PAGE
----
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Rhode Island Natural History Survey » New report calls to attention the role of plants in state Wildlife Action Plans
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News &Publications RINHS on 28 Apr 2008 02:07 pm

New report calls to attention the role of plants in state Wildlife Action Plans

This new report from NatureServe evaluates the role of flora in State wildlife action plans developed by individual U.S. states and territories. A summary of the full report, Hidden in Plain Sight (PDF, 1.4Mb), is provided below.

View the State Wildlife Action Plans website

Hidden in Plain Sight: The Role of Plants in State Wildlife Action Plans

Executive Summary

State wildlife action plans, completed in 2005 by all U.S. states and territories, are designed to guide wildlife conservation efforts and have been described as a nationwide strategy to prevent wildlife from becoming endangered. Developed by the individual states based on the best available scientific information and on broad public engagement, these plans are increasingly important in a wide variety of conservation and planning efforts. Yet the federal guidelines governing development of these plans specifically exclude plants from the definition of “wildlife.”

How well, then, do wildlife action plans consider plant species and—whether by design or serendipity—address their conservation needs? With support from the Doris Duke Charitable Foundation, NatureServe reviewed all 56 wildlife action plans in order to answer this question.

Our study found that only a modest number of wildlife action plans explicitly incorporated plant species of conservation concern into various aspects of their planning process. Just eight of 56 plans (14%) took the most direct approach of including plants on their list of species of greatest conservation need. Another way of addressing plants was through the process for identifying priority habitats. We did not find strong support for the assumption that the habitat component of these plans would effectively address plant-related conservation needs. Just six plans (11%) considered plant species of concern in their methods for setting habitat priorities.

Fewer than half the states identified specific geographic areas of particular conservation interest. Twelve plans (21%) included plant species of concern in their methods for defining these focal areas, generally relying on plant data maintained by state natural heritage programs. The final way that some plans addressed plants was through recommended conservation actions. We found that 17 plans, or about one-third (30%), included at least one action item that, if carried out, would benefit plant species of concern. In most plans, however, the number of plant-related actions was quite limited, and the proposed activities very general in nature.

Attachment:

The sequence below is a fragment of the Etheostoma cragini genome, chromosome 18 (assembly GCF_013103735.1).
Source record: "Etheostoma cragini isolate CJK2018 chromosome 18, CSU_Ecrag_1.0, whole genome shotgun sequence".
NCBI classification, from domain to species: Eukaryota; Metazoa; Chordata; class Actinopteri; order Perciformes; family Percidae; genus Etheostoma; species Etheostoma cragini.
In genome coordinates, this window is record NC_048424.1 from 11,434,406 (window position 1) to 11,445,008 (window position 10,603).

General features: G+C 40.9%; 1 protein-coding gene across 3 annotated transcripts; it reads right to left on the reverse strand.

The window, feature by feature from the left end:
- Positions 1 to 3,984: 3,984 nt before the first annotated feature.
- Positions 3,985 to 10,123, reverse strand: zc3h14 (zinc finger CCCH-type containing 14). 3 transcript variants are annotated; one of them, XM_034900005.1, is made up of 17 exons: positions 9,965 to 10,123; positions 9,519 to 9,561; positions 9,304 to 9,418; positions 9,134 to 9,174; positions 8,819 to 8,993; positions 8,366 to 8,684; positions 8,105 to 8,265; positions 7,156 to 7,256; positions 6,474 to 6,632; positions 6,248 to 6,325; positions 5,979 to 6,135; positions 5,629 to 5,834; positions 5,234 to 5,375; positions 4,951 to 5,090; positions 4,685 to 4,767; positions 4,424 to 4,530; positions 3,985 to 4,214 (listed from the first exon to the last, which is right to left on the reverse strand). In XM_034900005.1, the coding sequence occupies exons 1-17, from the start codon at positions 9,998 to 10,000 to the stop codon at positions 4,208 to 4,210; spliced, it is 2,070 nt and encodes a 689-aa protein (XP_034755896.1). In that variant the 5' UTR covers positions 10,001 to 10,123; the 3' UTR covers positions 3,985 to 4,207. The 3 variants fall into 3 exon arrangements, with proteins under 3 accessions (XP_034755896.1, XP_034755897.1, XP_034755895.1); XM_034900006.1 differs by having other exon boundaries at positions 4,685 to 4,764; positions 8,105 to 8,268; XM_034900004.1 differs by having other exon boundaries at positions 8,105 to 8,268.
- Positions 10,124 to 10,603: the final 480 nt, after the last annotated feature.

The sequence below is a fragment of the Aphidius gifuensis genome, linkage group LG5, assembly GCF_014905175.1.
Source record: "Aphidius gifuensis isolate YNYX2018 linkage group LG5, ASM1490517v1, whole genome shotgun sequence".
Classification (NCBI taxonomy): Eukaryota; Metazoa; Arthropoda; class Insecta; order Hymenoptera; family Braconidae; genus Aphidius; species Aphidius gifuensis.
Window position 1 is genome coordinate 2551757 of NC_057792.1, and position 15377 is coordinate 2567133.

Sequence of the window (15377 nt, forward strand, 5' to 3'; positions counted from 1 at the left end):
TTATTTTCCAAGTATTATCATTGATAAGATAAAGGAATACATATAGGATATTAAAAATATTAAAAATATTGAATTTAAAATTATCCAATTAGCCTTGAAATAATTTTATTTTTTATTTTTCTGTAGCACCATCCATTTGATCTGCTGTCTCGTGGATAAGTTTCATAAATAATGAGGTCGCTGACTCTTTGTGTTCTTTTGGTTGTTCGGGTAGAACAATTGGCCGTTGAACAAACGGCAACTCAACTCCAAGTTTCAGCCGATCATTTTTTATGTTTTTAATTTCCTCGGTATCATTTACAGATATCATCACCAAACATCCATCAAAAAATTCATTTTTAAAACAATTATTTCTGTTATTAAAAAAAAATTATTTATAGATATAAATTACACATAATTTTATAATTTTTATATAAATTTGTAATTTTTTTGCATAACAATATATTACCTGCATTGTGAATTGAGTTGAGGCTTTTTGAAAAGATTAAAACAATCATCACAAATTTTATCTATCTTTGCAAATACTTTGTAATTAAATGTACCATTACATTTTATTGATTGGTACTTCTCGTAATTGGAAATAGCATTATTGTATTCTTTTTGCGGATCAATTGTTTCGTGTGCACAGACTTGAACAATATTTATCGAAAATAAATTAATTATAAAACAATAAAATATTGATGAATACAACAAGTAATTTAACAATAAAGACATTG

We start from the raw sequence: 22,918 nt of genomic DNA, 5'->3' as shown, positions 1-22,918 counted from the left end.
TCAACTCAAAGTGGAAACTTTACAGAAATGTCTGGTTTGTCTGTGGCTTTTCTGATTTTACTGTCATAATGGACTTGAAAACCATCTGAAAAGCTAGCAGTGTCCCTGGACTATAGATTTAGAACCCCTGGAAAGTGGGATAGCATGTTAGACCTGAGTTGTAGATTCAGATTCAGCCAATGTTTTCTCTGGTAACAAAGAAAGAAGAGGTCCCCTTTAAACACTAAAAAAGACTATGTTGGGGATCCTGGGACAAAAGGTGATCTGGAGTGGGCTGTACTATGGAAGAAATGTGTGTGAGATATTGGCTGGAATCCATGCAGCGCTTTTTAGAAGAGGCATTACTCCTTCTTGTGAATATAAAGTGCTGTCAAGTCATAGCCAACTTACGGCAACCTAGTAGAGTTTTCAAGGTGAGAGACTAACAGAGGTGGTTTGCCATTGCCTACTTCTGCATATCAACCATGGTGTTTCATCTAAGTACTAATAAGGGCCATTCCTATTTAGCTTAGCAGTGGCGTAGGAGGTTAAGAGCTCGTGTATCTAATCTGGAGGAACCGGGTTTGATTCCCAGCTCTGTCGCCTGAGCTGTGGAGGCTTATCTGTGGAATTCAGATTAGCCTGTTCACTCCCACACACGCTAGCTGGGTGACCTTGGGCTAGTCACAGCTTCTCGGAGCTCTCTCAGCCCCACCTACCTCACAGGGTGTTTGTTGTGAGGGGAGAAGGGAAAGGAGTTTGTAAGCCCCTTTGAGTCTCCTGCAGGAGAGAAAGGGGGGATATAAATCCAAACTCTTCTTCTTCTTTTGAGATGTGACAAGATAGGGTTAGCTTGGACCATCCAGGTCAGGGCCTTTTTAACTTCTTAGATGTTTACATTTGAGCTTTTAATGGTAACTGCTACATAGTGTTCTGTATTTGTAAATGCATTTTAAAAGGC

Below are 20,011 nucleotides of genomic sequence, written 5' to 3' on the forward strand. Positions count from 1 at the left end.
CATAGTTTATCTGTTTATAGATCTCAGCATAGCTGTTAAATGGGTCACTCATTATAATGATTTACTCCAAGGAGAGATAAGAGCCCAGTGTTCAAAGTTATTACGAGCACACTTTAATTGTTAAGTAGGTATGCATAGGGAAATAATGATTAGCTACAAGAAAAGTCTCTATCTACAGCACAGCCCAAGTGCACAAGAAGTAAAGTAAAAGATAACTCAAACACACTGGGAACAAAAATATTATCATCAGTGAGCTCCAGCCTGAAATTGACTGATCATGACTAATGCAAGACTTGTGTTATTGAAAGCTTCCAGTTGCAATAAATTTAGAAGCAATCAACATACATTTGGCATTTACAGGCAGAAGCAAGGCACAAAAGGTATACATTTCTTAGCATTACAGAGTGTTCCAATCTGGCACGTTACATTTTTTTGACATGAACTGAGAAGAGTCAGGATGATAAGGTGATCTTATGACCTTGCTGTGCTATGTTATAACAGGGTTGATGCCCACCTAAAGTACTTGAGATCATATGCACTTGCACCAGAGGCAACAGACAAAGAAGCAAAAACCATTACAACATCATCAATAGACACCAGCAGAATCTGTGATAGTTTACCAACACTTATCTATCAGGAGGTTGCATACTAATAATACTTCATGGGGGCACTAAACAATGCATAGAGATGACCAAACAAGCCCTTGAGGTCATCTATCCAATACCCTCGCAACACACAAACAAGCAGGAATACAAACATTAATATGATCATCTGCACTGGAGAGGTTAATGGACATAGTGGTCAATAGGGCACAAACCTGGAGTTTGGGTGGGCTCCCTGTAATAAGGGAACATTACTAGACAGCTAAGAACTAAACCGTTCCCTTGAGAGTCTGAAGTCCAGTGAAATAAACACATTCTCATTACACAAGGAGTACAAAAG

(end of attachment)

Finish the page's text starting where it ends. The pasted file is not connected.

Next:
The development of state wildlife action plans represents a tremendous opportunity for systematically and strategically advancing conservation in America, and the plans for Georgia, Missouri, Nebraska, and Oregon are notable for effectively addressing the needs of plant species of concern. Yet because consideration of plants was neither required nor funded through the federal State Wildlife Grants Program, the first generation of wildlife action plans collectively do not constitute a national strategy for stemming the decline of the nation’s plant life and preventing additional species of native flora from becoming endangered.

Recommendations

  • Promote implementation of actions and strategies for wildlife that would also benefit plant species of concern.
  • Avoid implementation actions that could be detrimental to sensitive plant species.
  • Add plant-specific components to existing wildlife action plans.
  • Develop state-level plant conservation strategies to complement wildlife action plans where necessary.
  • Ensure that plants are fully represented in major new conservation funding opportunities, including those related to climate change adaptation.

Plants have too long been hidden in plain sight. The prospect of continued threats to the nation’s plant life, coupled with the large proportion of the flora already at risk, argues that now is the time to bring plants out from the background, and to put the conservation needs of our nation’s flora squarely into view.

Funding for this report was provided by a grant from the Doris Duke Charitable Foundation.

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